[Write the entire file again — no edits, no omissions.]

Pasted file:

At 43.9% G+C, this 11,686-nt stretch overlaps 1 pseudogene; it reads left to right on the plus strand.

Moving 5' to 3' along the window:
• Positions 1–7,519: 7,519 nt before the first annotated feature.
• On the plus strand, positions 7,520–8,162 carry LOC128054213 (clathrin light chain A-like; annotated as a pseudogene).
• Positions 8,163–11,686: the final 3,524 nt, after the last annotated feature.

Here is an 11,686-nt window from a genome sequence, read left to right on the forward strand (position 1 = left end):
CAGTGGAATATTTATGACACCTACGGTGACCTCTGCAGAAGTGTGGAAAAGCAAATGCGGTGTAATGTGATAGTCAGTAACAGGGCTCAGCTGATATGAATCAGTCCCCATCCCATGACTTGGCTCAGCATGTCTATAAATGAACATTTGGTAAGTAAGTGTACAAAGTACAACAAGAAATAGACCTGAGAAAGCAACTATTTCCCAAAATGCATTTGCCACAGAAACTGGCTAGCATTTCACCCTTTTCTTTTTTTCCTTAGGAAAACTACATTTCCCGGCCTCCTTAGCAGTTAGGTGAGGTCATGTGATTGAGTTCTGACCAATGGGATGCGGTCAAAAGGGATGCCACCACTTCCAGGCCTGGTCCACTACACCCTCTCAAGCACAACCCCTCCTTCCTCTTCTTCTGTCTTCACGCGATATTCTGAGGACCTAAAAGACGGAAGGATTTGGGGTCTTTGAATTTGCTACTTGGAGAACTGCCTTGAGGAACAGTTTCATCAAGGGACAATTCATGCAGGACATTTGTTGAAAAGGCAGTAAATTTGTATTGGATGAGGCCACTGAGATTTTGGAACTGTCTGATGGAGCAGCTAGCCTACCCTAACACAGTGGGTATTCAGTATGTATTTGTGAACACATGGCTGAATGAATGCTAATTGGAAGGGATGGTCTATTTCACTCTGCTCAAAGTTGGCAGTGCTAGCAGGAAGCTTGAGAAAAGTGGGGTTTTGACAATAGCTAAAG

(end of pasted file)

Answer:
At 43.9% G+C, this 11,686-nt stretch overlaps 1 pseudogene; it reads left to right on the plus strand.

Moving 5' to 3' along the window:
• Positions 1–7,519: 7,519 nt before the first annotated feature.
• On the plus strand, positions 7,520–8,162 carry LOC128054213 (clathrin light chain A-like; annotated as a pseudogene).
• Positions 8,163–11,686: the final 3,524 nt, after the last annotated feature.

Here is an 11,686-nt window from a genome sequence, read left to right on the forward strand (position 1 = left end):
CAGTGGAATATTTATGACACCTACGGTGACCTCTGCAGAAGTGTGGAAAAGCAAATGCGGTGTAATGTGATAGTCAGTAACAGGGCTCAGCTGATATGAATCAGTCCCCATCCCATGACTTGGCTCAGCATGTCTATAAATGAACATTTGGTAAGTAAGTGTACAAAGTACAACAAGAAATAGACCTGAGAAAGCAACTATTTCCCAAAATGCATTTGCCACAGAAACTGGCTAGCATTTCACCCTTTTCTTTTTTTCCTTAGGAAAACTACATTTCCCGGCCTCCTTAGCAGTTAGGTGAGGTCATGTGATTGAGTTCTGACCAATGGGATGCGGTCAAAAGGGATGCCACCACTTCCAGGCCTGGTCCACTACACCCTCTCAAGCACAACCCCTCCTTCCTCTTCTTCTGTCTTCACGCGATATTCTGAGGACCTAAAAGACGGAAGGATTTGGGGTCTTTGAATTTGCTACTTGGAGAACTGCCTTGAGGAACAGTTTCATCAAGGGACAATTCATGCAGGACATTTGTTGAAAAGGCAGTAAATTTGTATTGGATGAGGCCACTGAGATTTTGGAACTGTCTGATGGAGCAGCTAGCCTACCCTAACACAGTGGGTATTCAGTATGTATTTGTGAACACATGGCTGAATGAATGCTAATTGGAAGGGATGGTCTATTTCACTCTGCTCAAAGTTGGCAGTGCTAGCAGGAAGCTTGAGAAAAGTGGGGTTTTGACAATAGCTAAAG